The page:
This 2005 photo provided by the journal Science shows a pre-human skull found in the ground at the medieval village of Dmanisi, Georgia. The discovery of the estimated 1.8-million-year-old skull of a human ancestor captures early human evolution on the move in a vivid snapshot and indicates our family tree may have fewer branches than originally thought, scientists say. It is the most complete ancient hominid skull found to date, as well as the earliest evidence of human ancestors moving out of Africa and spreading north to the rest of the world.
This 2005 photo provided by the journal Science shows a pre-human skull found in the ground at the medieval village of Dmanisi, Georgia. The discovery of the estimated 1.8-million-year-old skull of a human ancestor captures early human evolution on the move in a vivid snapshot and indicates our family tree may have fewer branches than originally thought, scientists say. It is the most complete ancient hominid skull found to date, as well as the earliest evidence of human ancestors moving out of Africa and spreading north to the rest of the world. Courtesy of Georgia National Museum AP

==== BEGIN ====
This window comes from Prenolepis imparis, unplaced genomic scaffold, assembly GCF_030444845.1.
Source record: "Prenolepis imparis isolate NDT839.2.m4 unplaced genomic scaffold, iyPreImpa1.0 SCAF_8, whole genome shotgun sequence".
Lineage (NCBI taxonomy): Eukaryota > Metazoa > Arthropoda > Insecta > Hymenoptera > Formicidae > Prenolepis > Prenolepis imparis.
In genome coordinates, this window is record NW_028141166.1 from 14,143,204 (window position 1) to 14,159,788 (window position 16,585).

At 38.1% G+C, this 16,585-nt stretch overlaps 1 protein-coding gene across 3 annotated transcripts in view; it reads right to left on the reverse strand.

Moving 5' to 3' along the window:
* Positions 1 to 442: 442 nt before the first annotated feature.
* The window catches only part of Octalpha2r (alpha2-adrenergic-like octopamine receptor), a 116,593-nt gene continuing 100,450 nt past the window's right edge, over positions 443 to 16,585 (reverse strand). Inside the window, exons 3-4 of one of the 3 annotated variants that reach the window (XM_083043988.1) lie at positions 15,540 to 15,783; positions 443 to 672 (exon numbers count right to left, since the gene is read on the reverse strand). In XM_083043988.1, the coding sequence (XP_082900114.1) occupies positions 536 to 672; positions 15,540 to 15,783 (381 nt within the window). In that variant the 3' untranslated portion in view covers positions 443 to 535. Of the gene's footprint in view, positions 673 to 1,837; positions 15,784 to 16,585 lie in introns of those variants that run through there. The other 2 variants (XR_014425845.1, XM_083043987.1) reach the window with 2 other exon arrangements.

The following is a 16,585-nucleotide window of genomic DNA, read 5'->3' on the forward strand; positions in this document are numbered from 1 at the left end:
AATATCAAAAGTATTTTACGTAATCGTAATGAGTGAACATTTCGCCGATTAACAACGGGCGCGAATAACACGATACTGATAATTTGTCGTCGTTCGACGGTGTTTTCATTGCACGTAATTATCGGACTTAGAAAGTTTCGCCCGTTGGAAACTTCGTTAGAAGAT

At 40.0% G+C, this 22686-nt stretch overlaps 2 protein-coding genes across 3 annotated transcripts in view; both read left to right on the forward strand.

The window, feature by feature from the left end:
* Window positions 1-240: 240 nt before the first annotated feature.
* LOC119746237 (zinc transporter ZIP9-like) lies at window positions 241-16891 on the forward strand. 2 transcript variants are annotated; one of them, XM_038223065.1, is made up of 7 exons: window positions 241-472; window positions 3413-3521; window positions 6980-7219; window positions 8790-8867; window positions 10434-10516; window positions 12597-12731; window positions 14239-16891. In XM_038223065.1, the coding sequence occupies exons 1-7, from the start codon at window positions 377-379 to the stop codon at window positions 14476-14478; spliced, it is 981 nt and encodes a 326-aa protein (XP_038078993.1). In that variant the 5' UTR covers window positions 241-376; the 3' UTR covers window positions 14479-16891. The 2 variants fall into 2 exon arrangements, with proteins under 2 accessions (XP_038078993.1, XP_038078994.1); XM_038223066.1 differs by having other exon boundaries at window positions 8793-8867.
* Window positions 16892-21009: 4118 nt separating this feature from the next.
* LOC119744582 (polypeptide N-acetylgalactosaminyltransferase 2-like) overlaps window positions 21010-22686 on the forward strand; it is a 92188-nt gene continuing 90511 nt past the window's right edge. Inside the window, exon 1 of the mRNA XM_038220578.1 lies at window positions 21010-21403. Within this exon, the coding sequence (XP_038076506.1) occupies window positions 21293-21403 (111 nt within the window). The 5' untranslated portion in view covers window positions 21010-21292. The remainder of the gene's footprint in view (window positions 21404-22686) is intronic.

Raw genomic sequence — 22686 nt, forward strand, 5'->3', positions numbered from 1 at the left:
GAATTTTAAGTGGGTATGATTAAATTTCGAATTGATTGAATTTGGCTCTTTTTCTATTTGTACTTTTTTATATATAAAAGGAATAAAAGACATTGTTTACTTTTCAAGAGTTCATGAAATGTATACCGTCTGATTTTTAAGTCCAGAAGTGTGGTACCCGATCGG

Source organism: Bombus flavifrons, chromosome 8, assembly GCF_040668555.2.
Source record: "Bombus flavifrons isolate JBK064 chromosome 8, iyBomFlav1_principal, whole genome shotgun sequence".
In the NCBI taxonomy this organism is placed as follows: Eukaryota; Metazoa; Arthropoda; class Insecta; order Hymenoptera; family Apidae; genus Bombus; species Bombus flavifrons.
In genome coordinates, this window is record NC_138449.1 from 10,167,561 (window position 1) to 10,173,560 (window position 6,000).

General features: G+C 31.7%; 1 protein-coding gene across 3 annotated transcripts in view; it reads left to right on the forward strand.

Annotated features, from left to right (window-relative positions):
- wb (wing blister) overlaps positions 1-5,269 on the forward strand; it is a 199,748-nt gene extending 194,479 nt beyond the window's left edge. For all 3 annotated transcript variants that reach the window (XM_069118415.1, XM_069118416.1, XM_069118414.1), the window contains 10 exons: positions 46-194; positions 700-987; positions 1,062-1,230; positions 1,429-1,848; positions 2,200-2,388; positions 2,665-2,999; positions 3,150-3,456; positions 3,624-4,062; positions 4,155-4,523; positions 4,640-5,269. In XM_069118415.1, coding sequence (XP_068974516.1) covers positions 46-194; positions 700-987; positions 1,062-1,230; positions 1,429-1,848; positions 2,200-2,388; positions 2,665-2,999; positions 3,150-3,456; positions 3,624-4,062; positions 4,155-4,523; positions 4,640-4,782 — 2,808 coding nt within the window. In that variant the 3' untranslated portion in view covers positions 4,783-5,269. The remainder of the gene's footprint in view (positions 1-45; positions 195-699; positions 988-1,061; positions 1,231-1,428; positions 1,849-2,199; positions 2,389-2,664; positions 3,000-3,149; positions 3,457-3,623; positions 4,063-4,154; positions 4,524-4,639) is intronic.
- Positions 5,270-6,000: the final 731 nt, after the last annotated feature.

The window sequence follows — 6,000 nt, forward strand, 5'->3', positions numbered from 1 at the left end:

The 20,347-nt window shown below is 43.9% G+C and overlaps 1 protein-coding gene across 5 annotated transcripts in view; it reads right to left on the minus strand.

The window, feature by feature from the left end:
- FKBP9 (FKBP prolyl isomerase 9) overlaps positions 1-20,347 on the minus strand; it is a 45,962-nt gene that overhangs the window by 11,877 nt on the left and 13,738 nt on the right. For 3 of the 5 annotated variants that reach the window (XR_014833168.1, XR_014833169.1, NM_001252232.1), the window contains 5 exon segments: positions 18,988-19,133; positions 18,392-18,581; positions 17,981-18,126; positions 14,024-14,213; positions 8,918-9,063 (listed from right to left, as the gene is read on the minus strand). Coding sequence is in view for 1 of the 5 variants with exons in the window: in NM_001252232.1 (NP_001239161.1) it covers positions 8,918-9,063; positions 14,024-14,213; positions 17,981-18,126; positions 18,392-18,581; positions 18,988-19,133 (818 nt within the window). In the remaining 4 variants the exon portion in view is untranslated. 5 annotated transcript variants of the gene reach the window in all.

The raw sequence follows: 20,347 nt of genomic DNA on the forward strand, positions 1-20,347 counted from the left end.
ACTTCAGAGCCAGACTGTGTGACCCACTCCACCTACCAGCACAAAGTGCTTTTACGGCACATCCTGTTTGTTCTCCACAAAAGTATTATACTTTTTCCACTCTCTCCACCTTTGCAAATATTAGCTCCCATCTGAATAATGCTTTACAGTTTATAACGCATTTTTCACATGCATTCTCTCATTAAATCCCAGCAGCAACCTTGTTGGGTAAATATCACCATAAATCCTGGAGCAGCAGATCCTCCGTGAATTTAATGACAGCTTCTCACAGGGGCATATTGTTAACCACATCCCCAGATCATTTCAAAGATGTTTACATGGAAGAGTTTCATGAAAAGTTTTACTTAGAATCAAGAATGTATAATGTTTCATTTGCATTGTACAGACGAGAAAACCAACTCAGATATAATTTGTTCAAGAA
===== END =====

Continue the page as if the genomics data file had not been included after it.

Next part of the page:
This 2005 photo provided by the journal Science shows a pre-human skull found in the ground at the medieval village of Dmanisi, Georgia. The discovery of the estimated 1.8-million-year-old skull of a human ancestor captures early human evolution on the move in a vivid snapshot and indicates our family tree may have fewer branches than originally thought, scientists say. It is the most complete ancient hominid skull found to date, as well as the earliest evidence of human ancestors moving out of Africa and spreading north to the rest of the world. Courtesy of Georgia National Museum AP

Fred Grimm

New education law allows anti-science mob to go after evolution and climate change

July 06, 2017 7:30 PM

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About Fred Grimm

Fred Grimm

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Fred Grimm joined the Herald in 1976. Since 1991 he has written a column about crime, politics and life in Broward.